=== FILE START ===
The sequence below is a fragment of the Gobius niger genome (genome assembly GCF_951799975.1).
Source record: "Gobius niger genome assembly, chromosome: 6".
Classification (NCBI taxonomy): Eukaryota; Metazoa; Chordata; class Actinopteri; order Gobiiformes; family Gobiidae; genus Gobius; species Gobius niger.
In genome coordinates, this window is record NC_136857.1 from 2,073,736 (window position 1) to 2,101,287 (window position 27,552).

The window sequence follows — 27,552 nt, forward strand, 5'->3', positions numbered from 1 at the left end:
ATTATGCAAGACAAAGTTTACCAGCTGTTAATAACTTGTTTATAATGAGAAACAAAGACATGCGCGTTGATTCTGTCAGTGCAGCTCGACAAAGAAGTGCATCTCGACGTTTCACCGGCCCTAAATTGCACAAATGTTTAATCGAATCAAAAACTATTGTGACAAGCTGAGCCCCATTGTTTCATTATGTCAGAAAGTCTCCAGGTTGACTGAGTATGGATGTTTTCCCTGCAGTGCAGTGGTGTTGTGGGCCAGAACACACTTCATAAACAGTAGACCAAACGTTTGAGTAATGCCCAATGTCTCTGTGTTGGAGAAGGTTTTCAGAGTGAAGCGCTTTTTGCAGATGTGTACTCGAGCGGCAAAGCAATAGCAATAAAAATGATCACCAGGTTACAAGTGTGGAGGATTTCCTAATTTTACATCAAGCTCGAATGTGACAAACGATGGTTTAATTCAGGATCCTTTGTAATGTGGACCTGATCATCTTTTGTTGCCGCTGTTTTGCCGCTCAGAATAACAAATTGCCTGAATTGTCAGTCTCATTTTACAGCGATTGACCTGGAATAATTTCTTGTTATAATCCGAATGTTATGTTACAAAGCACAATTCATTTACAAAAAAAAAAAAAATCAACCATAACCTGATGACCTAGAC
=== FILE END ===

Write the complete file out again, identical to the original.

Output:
The sequence below is a fragment of the Gobius niger genome (genome assembly GCF_951799975.1).
Source record: "Gobius niger genome assembly, chromosome: 6".
Classification (NCBI taxonomy): Eukaryota; Metazoa; Chordata; class Actinopteri; order Gobiiformes; family Gobiidae; genus Gobius; species Gobius niger.
In genome coordinates, this window is record NC_136857.1 from 2,073,736 (window position 1) to 2,101,287 (window position 27,552).

The window sequence follows — 27,552 nt, forward strand, 5'->3', positions numbered from 1 at the left end:
ATTATGCAAGACAAAGTTTACCAGCTGTTAATAACTTGTTTATAATGAGAAACAAAGACATGCGCGTTGATTCTGTCAGTGCAGCTCGACAAAGAAGTGCATCTCGACGTTTCACCGGCCCTAAATTGCACAAATGTTTAATCGAATCAAAAACTATTGTGACAAGCTGAGCCCCATTGTTTCATTATGTCAGAAAGTCTCCAGGTTGACTGAGTATGGATGTTTTCCCTGCAGTGCAGTGGTGTTGTGGGCCAGAACACACTTCATAAACAGTAGACCAAACGTTTGAGTAATGCCCAATGTCTCTGTGTTGGAGAAGGTTTTCAGAGTGAAGCGCTTTTTGCAGATGTGTACTCGAGCGGCAAAGCAATAGCAATAAAAATGATCACCAGGTTACAAGTGTGGAGGATTTCCTAATTTTACATCAAGCTCGAATGTGACAAACGATGGTTTAATTCAGGATCCTTTGTAATGTGGACCTGATCATCTTTTGTTGCCGCTGTTTTGCCGCTCAGAATAACAAATTGCCTGAATTGTCAGTCTCATTTTACAGCGATTGACCTGGAATAATTTCTTGTTATAATCCGAATGTTATGTTACAAAGCACAATTCATTTACAAAAAAAAAAAAAATCAACCATAACCTGATGACCTAGAC